In 2006, comparable causes of death to all line-of-duty deaths include: Heart Failure (excluding ischemic heart disease aka "a heart attack") at 20.2; NonTransport Accidents (including falls, drowning, smoke inhalation, fire/flames, and poisoning) at 24.4; Diabetes at 24.2; Alzheimer's disease at 24.2; Drug and Alcohol induced deaths (combined) at 20.2.
Also in 2006, comparable causes of death to gun-related line-of-duty deaths include: prostate cancer at 9.5; Leukemia at 7.3; Falls at 7.0; Alcohol induced deaths at 7.4.
According to preliminary data for 2013 (see page 14), the rate of "fatal occupational injuries" in Construction is 9.4 per 100,000; Transportation and Warehousing is 13.1; Agriculture, forestry, fishing, and hunting is 22.2; Mining, quarrying, and oil and gas extraction is 12.3.
In other words, it's as dangerous to be a police officer as it is to be a farmer (3 million people), forester or logger (1.7 million people), commercial fisherman (1 million people) or hunter (about 14,000 people). So there are over 5.7 million jobs in the US more dangerous than being a police officer. And another 6 million in construction, which has a higher death rate than police gun-related deaths.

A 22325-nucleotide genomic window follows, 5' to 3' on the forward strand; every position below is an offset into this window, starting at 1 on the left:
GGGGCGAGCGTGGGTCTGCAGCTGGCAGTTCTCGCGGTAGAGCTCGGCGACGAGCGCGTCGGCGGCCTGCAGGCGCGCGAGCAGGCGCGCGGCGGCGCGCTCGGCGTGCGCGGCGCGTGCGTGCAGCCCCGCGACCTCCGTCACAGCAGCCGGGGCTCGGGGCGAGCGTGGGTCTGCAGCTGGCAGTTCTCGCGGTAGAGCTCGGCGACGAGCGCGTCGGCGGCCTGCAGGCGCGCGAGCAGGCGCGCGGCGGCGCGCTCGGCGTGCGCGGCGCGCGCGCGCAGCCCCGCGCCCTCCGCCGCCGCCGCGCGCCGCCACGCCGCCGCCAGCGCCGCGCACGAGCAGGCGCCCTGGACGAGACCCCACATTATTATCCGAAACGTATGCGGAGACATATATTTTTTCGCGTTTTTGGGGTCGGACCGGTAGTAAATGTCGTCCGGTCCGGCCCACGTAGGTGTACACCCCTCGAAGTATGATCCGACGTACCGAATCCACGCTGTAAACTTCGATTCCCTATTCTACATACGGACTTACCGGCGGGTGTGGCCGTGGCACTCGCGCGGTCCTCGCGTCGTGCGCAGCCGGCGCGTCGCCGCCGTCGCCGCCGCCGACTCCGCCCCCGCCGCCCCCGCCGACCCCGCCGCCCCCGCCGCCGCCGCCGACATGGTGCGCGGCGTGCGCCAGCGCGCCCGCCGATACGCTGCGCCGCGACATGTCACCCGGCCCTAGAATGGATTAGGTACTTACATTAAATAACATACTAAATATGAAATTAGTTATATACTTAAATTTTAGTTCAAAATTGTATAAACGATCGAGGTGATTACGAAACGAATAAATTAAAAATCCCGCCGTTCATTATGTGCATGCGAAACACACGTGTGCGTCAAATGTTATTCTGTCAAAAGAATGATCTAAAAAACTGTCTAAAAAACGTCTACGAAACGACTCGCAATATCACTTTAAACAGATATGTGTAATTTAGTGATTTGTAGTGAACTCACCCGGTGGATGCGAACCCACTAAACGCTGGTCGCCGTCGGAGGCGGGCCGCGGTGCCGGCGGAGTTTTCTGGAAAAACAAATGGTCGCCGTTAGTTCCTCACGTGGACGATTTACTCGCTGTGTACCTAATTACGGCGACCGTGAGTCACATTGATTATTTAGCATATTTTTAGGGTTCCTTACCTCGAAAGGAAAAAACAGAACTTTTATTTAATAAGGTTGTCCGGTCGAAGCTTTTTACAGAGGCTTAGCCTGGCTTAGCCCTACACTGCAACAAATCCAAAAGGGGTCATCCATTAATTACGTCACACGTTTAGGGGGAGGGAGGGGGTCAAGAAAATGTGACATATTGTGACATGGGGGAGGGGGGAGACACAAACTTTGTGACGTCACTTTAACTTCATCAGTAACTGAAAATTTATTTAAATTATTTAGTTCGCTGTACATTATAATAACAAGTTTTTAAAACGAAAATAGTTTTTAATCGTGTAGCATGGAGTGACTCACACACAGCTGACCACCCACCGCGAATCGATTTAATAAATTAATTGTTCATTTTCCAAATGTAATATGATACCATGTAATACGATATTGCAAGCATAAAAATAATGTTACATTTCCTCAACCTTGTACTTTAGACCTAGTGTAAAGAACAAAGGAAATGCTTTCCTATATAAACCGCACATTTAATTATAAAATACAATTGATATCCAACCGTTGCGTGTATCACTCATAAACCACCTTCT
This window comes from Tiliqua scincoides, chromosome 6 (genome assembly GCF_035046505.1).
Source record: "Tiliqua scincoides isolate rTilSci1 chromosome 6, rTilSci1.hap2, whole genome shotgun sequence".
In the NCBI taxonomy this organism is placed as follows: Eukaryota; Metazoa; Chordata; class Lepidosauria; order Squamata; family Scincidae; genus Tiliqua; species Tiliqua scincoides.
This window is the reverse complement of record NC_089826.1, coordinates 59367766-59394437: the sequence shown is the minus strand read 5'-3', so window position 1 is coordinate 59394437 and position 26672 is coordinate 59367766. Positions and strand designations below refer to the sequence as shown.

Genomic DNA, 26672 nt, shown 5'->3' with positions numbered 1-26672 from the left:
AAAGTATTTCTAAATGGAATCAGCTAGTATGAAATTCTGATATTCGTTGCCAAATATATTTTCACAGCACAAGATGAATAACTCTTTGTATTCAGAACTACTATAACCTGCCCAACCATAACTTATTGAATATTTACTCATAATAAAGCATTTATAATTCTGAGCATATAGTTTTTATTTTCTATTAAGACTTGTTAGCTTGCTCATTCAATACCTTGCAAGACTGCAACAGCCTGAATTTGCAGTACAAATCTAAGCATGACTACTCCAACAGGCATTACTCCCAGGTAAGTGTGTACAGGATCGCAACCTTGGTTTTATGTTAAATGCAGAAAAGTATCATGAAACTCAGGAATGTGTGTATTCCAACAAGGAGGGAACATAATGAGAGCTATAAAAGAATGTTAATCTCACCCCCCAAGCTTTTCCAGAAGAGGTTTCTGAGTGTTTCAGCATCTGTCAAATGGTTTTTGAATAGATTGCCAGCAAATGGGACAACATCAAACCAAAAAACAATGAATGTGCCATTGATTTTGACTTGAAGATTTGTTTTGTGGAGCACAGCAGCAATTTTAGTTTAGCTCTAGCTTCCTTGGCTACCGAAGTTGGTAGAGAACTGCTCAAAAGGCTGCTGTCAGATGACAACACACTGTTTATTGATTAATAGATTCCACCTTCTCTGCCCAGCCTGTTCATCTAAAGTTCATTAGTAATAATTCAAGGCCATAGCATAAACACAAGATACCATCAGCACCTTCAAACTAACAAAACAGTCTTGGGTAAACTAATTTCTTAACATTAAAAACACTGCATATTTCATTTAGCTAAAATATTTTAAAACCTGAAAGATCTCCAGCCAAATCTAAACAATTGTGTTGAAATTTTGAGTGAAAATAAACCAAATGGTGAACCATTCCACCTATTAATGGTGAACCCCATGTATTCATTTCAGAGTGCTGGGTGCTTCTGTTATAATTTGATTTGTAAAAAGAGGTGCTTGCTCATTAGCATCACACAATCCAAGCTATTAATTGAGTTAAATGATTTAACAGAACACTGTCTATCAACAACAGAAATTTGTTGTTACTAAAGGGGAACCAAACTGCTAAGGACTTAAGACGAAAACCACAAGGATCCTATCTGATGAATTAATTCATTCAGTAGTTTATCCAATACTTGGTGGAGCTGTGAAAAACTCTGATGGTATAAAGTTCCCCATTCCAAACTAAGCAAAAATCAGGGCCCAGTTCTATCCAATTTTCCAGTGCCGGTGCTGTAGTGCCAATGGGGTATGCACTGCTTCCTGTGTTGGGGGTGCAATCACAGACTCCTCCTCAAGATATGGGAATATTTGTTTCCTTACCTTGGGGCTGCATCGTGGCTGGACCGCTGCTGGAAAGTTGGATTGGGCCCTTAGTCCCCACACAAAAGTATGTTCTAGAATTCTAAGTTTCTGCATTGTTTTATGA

What's it all mean?
So yeah, being a police officer is a dangerous job, but the job-related danger is much less than your basic life-related danger (health problems, general accidents, etc.). And there are about 7 times more people doing Ag-related jobs which are more dangerous than being a police officer.
So what do we have to pay these people to risk being shot every day? I'd say a mean of about $57K per year, which is what they get. Maybe we need to raise the pay of the people in Agriculture, forestry, fishing, and hunting, who get mean annual wages in the $18K - $41K range for more dangerous jobs.
TL;DR (Too Long; Didn't Read)